Newspaper article The Florida Times Union

'Mean Girls': So Cruel, So Quotable; Dark, Deadpan, Insightful High-School Comedy from a Script by Tina Fey of 'Saturday Night Live'

Newspaper article The Florida Times Union

'Mean Girls': So Cruel, So Quotable; Dark, Deadpan, Insightful High-School Comedy from a Script by Tina Fey of 'Saturday Night Live'

Article excerpt

Byline: Matt Soergel, The Times-Union

We know what you're thinking: Another week, another high school-is-hell comedy.

By now it's become a formula: The outcast kids as heroes. The stuffy teachers. The kind but clueless parents. The visual tour through the various cliques -- the burnouts, the jocks, the math nerds, the rejects, the cheerleaders, etc.

Then there's the money shot: The slo-mo shot of the miniskirted popular girls, sashaying through the school hallways as if they own the place (it just got a workout last weekend in 13 Going on 30).

It's all there in Mean Girls, too.

Perhaps, though, there's a reason for that formula. It's a cliche but, for now at least, it's working -- and in Mean Girls it often works well.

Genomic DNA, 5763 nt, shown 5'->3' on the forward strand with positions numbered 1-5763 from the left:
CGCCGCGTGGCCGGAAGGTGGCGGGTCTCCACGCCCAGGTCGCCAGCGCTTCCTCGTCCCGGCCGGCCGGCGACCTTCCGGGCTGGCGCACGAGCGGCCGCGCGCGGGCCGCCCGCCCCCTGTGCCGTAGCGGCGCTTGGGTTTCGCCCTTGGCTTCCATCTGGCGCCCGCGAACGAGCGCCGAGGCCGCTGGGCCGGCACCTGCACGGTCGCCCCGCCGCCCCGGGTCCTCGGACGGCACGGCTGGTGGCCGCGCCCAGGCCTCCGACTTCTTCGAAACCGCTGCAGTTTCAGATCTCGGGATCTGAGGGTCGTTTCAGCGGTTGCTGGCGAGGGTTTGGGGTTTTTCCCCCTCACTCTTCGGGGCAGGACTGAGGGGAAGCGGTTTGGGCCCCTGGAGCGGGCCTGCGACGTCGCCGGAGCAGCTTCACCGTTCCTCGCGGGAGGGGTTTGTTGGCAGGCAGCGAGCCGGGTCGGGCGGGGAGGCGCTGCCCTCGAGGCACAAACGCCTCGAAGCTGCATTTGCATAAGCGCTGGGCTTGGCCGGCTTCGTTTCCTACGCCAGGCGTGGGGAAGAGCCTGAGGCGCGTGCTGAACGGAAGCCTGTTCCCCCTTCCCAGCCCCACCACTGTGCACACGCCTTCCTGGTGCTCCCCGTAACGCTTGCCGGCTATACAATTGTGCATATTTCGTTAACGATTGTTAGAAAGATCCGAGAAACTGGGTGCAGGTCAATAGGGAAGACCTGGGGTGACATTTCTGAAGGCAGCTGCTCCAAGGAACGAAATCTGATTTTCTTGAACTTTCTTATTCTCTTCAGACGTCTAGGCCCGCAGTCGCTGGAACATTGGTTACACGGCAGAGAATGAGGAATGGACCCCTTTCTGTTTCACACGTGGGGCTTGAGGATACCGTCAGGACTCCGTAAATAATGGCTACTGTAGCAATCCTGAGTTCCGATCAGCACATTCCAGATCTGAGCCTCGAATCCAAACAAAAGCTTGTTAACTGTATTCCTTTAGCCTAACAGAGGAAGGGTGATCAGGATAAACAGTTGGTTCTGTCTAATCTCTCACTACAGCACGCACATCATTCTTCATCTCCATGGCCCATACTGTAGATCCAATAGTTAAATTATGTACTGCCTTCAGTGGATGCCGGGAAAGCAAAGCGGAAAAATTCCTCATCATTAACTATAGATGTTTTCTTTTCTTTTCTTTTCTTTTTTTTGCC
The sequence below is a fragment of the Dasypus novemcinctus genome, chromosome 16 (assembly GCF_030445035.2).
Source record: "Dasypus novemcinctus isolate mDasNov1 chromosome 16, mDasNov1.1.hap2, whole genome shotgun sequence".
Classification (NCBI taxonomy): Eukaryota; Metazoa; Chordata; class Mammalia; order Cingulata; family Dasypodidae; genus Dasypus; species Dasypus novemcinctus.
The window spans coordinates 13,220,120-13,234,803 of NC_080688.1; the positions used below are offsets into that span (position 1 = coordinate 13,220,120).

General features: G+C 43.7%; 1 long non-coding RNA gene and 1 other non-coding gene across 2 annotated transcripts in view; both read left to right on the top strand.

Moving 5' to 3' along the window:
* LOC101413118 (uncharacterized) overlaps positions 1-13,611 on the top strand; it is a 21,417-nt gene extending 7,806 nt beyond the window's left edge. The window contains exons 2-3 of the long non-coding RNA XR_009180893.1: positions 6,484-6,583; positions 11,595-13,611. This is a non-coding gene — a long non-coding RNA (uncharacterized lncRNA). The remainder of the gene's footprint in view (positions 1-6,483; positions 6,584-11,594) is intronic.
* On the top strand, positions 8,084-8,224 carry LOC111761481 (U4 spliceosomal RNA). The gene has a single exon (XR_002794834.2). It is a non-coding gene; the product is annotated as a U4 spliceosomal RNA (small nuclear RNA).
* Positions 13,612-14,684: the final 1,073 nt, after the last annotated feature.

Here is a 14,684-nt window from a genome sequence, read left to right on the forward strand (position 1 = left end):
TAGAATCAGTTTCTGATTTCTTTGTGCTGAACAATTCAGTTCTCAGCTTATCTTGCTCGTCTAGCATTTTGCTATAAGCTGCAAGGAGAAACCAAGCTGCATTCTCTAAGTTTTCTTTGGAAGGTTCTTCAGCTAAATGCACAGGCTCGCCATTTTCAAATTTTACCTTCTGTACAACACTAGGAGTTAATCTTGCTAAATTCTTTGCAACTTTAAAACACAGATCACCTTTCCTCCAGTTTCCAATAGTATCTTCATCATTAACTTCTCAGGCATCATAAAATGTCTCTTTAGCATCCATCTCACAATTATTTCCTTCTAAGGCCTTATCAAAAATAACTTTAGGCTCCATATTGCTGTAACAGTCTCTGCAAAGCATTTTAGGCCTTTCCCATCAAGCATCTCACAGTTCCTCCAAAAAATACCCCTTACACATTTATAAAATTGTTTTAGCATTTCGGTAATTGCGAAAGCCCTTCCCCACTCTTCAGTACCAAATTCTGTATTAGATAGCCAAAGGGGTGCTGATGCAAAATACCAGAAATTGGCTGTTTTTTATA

One reason: Mean Girls' screenplay was written by Saturday Night Live's Tina Fey, who's up there with the show's all-time best. She also co-stars as a math teacher, along with SNL vets Tim Meadows, Amy Poehler and Ana Gasteyer as some of the movie's other adults.

The script bears Fey's trademark sardonic wit, which often comes sneaking in from an unexpected direction, delivered with a smart smirk.

Another reason for its success: Mean Girls -- that title was chosen for a specific reason -- has more on its mind than comedy.

It's a fictionalized take on the non-fiction book, Queen Bees and Wannabes: Helping Your Daughter Survive Cliques, Gossip, Boyfriends and Other Realities of Adolescence.

Fey wants to make a point here about how teens -- particularly girls -- have to make their way through the unwritten rules governing their popularity, their appearance and their self-esteem.

She makes her point, but these Important Life Lessons aren't plopped down with a heavy hand. Instead they's delivered with humor -- quotable, dark, deadpan and sometimes quite absurd.

It goes down easily. …

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